On our home page tool bar you will find “Beverage Pairings” under the “Entertaining” dropdown. A couple of words about this:
Each cheese on our website is assigned a varietal, just one. However there are often many wine types that pair successfully with a particular cheese. Some cheeses seem to pair well with any wine we throw their way. Isn’t there a name for those types of cheeses? Lush cheeses?
Regardless, one varietal is given – a varietal we agree is a successful match with the cheese in question. We are in the process of adding other varietals in the full description of each cheese so you can check each for additional wine matches.
Pairing cheese and wine is a little subjective yet there are some principles of successful food and beverage pairings that help create great matches. One of the fundamental principles of these success stories is simple: the bigger flavored cheeses pair more successfully with the bigger flavored wines. This is what the CheeseClock™ pairing tool is all about. Conversely, lighter cheeses are generally more successful with lighter wines.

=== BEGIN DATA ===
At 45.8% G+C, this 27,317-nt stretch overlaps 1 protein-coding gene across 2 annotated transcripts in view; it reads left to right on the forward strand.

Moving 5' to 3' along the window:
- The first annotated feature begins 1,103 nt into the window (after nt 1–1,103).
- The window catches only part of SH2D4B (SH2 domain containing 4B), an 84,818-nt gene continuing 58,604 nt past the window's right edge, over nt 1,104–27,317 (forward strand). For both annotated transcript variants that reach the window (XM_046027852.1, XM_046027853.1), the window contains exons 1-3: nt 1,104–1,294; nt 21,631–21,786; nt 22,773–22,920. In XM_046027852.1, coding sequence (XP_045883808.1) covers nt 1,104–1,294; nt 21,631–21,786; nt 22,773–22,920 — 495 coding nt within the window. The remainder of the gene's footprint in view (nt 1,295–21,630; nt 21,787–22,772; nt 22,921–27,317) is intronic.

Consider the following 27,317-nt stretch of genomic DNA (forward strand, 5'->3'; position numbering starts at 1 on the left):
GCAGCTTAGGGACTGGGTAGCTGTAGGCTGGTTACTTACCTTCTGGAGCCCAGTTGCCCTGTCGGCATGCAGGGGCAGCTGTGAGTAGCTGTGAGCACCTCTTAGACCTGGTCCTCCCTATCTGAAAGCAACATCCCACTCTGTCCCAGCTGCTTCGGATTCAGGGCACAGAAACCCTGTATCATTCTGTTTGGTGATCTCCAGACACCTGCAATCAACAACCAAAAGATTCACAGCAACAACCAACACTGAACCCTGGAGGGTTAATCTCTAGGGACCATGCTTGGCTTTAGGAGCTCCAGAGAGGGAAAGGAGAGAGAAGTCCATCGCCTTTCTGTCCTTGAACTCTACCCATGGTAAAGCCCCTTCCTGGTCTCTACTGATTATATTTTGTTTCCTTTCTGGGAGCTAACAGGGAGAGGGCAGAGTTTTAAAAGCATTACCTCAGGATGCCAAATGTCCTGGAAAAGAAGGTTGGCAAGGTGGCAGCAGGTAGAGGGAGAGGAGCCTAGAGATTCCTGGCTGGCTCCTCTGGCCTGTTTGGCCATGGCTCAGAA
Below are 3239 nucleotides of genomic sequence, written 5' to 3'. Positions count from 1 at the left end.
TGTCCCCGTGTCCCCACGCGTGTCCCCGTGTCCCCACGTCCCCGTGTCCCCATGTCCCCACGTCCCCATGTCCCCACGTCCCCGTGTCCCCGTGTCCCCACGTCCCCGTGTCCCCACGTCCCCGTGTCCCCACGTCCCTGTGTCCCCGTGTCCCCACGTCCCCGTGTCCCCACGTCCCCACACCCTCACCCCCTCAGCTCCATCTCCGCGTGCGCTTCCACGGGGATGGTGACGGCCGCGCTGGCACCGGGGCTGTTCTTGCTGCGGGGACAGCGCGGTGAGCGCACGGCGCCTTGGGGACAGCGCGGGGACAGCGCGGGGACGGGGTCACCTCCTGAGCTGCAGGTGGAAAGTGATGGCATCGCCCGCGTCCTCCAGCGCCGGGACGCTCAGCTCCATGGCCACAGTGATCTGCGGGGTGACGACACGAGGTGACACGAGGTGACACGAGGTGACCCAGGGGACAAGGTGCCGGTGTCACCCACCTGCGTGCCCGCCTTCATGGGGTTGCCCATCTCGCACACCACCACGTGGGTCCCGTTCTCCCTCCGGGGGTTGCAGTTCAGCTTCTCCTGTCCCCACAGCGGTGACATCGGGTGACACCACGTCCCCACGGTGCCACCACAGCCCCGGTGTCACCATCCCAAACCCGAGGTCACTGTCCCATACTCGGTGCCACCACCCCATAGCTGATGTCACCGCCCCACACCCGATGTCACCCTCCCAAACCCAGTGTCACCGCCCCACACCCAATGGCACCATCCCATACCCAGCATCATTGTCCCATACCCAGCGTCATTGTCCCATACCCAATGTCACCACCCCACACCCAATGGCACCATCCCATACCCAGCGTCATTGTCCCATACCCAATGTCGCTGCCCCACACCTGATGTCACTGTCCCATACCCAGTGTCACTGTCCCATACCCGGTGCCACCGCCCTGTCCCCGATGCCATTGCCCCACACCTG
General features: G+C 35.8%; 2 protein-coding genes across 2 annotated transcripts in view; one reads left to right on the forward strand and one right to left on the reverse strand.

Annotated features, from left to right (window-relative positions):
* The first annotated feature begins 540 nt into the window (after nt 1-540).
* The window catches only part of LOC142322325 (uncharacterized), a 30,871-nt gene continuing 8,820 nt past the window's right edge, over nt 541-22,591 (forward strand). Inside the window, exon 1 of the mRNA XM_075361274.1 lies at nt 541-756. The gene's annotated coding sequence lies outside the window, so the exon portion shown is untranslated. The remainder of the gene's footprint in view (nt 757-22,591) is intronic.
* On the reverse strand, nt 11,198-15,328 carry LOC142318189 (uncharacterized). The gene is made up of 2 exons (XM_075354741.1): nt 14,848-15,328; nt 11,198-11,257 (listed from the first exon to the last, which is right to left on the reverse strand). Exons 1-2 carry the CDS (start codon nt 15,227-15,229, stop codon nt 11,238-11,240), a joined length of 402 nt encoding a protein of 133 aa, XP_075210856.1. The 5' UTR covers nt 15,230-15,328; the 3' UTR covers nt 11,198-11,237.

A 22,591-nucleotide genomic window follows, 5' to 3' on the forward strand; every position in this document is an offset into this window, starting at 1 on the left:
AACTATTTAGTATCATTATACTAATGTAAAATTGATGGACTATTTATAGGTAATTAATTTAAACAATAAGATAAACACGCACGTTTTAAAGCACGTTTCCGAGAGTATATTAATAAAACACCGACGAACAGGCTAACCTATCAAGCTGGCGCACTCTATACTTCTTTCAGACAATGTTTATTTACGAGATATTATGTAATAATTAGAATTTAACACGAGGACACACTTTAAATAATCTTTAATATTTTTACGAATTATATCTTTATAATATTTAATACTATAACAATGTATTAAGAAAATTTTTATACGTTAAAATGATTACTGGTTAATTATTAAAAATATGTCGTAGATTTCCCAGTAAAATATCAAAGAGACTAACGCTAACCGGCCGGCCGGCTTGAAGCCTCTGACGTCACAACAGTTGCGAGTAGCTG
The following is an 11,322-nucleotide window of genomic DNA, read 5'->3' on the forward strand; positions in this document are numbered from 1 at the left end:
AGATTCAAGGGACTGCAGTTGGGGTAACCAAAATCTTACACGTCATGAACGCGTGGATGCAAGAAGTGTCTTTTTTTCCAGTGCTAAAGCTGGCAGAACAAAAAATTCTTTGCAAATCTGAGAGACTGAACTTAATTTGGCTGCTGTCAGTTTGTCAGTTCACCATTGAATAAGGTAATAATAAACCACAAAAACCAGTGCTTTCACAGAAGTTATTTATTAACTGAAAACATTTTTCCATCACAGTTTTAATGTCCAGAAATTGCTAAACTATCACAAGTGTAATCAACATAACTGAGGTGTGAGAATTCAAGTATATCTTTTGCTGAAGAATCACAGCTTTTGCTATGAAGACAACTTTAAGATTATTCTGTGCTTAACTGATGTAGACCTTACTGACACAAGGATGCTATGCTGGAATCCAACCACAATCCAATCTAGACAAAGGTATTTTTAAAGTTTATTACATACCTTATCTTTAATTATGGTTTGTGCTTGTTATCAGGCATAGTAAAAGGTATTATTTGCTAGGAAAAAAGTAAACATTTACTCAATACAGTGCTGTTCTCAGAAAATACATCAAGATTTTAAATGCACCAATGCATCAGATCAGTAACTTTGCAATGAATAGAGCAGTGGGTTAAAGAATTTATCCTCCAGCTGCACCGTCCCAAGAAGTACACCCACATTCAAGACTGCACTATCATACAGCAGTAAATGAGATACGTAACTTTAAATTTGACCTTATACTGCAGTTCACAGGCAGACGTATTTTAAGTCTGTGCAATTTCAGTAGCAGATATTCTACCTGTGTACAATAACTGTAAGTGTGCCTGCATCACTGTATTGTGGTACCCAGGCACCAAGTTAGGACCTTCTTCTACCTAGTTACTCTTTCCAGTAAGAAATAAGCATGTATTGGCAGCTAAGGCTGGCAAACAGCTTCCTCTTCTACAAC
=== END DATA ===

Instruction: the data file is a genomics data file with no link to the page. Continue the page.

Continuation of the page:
Sometimes it seems that some of the strongest cheeses meld better with the lightest of wines, like a 180º counterweight. Some of the strongest cheeses seem to butt heads with the bolder wines. When this happens the cheese invariable comes out on top. In more cases than not, cheeses and wines do pair well together. The successes arise far more often than the misses. And again, there is a level of subjectivity in this.
So watch for additional wine pairing recommendations to appear in our updated cheese descriptions. You will find entries for beers and other beverages too.
- Max McCalman